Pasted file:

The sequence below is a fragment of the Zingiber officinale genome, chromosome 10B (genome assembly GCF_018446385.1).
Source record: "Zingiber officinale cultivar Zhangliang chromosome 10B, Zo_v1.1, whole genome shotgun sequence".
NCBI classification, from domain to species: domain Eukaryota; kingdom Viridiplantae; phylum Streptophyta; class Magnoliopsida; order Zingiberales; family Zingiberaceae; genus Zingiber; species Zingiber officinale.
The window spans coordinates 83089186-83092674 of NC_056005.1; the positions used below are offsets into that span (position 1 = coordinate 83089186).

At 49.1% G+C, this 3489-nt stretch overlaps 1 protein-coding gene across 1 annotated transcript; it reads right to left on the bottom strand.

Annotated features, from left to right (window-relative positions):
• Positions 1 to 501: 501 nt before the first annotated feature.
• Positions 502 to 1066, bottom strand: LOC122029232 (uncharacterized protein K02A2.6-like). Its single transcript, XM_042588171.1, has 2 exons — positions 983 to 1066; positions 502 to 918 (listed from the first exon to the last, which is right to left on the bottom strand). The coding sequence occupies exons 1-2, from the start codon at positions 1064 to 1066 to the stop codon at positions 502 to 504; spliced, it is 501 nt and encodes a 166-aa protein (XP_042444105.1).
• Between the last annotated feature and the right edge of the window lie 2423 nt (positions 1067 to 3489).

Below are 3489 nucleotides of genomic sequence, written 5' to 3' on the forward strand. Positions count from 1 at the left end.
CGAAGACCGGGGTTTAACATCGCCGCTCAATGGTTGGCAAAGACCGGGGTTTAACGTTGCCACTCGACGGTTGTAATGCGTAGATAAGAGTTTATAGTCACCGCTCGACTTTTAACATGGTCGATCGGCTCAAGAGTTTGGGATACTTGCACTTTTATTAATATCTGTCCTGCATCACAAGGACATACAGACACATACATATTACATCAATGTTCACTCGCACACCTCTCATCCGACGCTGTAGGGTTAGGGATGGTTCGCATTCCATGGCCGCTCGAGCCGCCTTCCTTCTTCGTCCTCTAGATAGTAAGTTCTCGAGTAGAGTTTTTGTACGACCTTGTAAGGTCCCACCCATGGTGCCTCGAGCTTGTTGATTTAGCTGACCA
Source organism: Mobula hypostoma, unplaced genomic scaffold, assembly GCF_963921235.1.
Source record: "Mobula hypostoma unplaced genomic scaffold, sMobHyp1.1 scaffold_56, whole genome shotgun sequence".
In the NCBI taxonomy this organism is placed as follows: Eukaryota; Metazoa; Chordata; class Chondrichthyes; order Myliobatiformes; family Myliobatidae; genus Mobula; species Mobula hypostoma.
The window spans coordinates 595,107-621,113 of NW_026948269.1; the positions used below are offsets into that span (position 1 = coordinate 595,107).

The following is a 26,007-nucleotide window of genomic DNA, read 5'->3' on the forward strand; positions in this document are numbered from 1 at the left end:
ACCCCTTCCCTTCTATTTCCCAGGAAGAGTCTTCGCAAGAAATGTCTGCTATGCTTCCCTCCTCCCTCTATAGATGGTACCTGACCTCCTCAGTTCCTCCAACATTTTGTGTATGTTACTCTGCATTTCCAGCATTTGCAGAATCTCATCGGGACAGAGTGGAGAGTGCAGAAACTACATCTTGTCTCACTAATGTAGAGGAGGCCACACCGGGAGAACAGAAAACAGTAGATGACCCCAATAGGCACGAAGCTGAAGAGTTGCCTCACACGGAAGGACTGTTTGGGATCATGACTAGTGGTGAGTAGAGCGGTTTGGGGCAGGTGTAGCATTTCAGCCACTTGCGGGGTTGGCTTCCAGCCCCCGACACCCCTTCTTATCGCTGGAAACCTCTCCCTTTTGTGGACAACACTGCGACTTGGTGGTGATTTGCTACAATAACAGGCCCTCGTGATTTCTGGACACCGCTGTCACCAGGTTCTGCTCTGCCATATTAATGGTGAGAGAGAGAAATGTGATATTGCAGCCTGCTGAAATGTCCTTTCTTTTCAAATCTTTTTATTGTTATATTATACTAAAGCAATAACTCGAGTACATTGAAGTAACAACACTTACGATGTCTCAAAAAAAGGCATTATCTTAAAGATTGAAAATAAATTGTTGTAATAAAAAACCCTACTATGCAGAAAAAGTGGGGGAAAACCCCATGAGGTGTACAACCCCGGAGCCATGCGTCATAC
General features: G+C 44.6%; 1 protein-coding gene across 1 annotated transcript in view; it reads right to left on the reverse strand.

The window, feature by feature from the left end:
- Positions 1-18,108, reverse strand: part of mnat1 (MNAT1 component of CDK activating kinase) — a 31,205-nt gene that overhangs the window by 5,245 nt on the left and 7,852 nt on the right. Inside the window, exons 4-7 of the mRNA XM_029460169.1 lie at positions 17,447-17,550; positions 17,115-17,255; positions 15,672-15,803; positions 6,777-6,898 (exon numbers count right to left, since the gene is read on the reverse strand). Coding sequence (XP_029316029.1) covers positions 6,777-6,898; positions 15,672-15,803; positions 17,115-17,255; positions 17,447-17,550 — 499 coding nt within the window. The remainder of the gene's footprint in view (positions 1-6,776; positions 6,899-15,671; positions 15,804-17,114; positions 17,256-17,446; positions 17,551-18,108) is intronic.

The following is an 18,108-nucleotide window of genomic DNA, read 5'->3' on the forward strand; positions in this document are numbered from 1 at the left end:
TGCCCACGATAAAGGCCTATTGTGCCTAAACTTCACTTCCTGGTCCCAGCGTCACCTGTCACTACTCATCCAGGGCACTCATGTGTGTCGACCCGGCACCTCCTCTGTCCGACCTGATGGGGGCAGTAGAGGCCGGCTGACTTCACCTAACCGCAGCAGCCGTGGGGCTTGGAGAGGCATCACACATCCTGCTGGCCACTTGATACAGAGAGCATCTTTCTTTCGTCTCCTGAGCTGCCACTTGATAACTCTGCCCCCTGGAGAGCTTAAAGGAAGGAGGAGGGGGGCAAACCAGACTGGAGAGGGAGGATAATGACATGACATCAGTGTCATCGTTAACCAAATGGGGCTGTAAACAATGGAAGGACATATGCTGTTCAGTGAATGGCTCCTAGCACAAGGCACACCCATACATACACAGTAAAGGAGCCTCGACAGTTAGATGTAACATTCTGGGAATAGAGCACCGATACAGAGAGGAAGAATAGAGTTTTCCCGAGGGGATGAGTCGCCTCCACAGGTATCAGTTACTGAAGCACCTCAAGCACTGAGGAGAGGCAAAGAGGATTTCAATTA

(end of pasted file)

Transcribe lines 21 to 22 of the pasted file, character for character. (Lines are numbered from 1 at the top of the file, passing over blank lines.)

The following is an 18,108-nucleotide window of genomic DNA, read 5'->3' on the forward strand; positions in this document are numbered from 1 at the left end:
TGCCCACGATAAAGGCCTATTGTGCCTAAACTTCACTTCCTGGTCCCAGCGTCACCTGTCACTACTCATCCAGGGCACTCATGTGTGTCGACCCGGCACCTCCTCTGTCCGACCTGATGGGGGCAGTAGAGGCCGGCTGACTTCACCTAACCGCAGCAGCCGTGGGGCTTGGAGAGGCATCACACATCCTGCTGGCCACTTGATACAGAGAGCATCTTTCTTTCGTCTCCTGAGCTGCCACTTGATAACTCTGCCCCCTGGAGAGCTTAAAGGAAGGAGGAGGGGGGCAAACCAGACTGGAGAGGGAGGATAATGACATGACATCAGTGTCATCGTTAACCAAATGGGGCTGTAAACAATGGAAGGACATATGCTGTTCAGTGAATGGCTCCTAGCACAAGGCACACCCATACATACACAGTAAAGGAGCCTCGACAGTTAGATGTAACATTCTGGGAATAGAGCACCGATACAGAGAGGAAGAATAGAGTTTTCCCGAGGGGATGAGTCGCCTCCACAGGTATCAGTTACTGAAGCACCTCAAGCACTGAGGAGAGGCAAAGAGGATTTCAATTA